Raul Dravid casts his eye over the likely side to take on the Three Lions.
India’s largely unproven attack will decide if the tourists win their forthcoming Test series in England, according to former captain Rahul Dravid.
Next week sees England and India begin a five-match campaign at Nottingham’s Trent Bridge ground.
It was at Trent Bridge where India, under Dravid’s leadership, beat England by seven wickets in 2007 on the way to a 1-0 win in a three-match contest — one of just three Indian Test series victories on English soil.
However, it was a different story in 2011 — their last series in England — when India were whitewashed 4-0.
Although the likes of top-order greats Sachin Tendulkar, VVS Laxman and Dravid himself, who quit two years ago, have since retired, India’s batting remains their strong suit.
“I think the key is going to be the ability to take 20 wickets,” Dravid told reporters at Lord’s, where he was due to play for MCC against the Rest of the World in a match marking the ground’s bicentenary on Saturday.
Back in 2007, left-arm paceman Zaheer Khan, not selected for this tour, and retired leg-spinner Anil Kumble were the central figures in India’s attack.
“When we won the series here in 2007, Zaheer was exceptional but he got good support from the other guys as well,” Dravid recalled.
“Anil was brilliant because he was able to control the game by keeping one end tight.”
India have the experienced Ishant Sharma — the only bowler in their squad to have played a Test in England prior to this trip – as well as fellow seamers Bhuvneshwar Kumar, Mohammed Shami and Stuart Binny, son of 1983 World Cup-winning medium-pacer Roger, in their squad
Dravid said it was vital whoever among them was selected got the ball to move in the air.
“All three of those seamers swung the ball in that (2007) series and if the Indians can pitch the ball up and swing it, I think they give themselves a chance.”
India haven’t won a Test away from home since defeating the West Indies in June 2011 — a run now stretching to 14 matches.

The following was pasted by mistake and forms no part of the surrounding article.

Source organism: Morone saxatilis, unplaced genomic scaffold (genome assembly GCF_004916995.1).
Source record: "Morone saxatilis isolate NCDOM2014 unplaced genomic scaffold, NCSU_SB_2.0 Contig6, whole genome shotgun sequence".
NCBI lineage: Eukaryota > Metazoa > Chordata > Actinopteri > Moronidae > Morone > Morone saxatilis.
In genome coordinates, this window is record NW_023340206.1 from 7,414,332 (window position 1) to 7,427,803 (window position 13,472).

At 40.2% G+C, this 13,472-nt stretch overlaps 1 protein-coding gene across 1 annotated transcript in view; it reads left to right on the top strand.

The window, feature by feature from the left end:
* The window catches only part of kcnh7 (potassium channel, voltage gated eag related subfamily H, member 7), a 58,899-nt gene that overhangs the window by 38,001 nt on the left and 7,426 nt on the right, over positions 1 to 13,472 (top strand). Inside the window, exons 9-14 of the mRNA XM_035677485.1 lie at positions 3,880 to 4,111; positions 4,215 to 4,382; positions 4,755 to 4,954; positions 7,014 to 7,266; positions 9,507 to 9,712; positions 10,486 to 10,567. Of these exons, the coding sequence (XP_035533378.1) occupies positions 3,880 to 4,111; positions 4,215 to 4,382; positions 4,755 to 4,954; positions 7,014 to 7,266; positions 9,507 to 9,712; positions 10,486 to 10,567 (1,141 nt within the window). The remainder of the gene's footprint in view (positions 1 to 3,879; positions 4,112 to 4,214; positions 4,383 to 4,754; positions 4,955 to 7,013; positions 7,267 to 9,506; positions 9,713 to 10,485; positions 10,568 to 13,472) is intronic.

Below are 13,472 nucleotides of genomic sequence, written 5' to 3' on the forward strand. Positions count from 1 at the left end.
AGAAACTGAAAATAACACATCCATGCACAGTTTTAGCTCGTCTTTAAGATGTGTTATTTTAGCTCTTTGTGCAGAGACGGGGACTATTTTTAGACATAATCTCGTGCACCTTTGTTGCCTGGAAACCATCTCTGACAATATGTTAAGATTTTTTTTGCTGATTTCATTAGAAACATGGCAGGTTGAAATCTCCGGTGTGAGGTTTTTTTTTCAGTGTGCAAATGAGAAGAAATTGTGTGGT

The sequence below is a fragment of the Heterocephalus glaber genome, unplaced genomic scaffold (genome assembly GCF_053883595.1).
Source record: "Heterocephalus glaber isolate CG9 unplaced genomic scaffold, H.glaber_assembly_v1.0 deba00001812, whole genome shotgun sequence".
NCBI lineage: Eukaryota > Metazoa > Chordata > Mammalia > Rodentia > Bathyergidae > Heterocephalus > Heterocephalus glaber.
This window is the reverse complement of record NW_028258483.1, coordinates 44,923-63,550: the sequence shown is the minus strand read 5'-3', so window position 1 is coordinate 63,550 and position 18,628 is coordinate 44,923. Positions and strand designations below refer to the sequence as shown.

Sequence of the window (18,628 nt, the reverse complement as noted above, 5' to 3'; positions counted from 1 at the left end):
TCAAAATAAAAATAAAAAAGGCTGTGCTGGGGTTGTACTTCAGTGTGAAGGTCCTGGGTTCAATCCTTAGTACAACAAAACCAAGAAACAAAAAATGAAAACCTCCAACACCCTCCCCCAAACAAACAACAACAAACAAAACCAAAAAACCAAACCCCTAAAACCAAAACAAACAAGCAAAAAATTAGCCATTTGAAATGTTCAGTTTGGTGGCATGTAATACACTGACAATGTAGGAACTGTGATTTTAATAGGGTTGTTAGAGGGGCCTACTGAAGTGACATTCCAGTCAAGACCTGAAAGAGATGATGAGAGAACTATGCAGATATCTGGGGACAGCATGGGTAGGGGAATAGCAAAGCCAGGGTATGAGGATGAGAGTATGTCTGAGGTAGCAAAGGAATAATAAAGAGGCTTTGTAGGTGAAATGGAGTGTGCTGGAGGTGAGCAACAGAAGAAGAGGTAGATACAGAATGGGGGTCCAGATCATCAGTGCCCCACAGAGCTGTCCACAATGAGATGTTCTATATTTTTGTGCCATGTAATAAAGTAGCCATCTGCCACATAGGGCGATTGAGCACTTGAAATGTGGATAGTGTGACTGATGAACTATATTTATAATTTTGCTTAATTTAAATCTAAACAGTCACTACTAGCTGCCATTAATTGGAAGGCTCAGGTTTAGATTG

But Dravid was confident India’s batsmen, including the talented Cheteshwar Pujara and Virat Kohli, not forgetting captain MS Dhoni, would be up to the job.
“I think most of them, whilst they’ve not played Test matches here, have been on ‘A’ tours here and they have played one-day cricket, including the Champions Trophy (which India won) last year.”
“I see the potential for this young group of players to become a formidable batting force. ”
Dravid made his first tour of England in 1996, marking his Test debut with 95 at Lord’s during an innings where fellow-debutant Sourav Ganguly struck 131.
It was the start of Dravid’s cricketing love affair with England, where the composed right-hander made six hundreds — including one at Lord’s in 2011 — in 13 Tests, amassing nearly 1,400 runs at an average of more than 68.
“There is a great opportunity here, a great learning experience,” said the 41-year-old Dravid, renowned for proving that steely competitiveness and a gentlemanly, courteous, approach to cricket could co-exist happily.
“I know how much I learned from my first tour of England. I went away from here a much better cricketer and better person for it.”
As for being back at Lord’s, Dravid added: “I love coming to this ground. I was walking over to the nets with Sachin, and we agreed there is something special about this place.”
Dravid has been an advisor to the India team while they have been in England and will join up with them again ahead of the first Test, which starts on Wednesday.
However, asked if he had a “mentoring role” with the squad, he laughingly replied: “We will see with the results. If it goes well, I have done it.”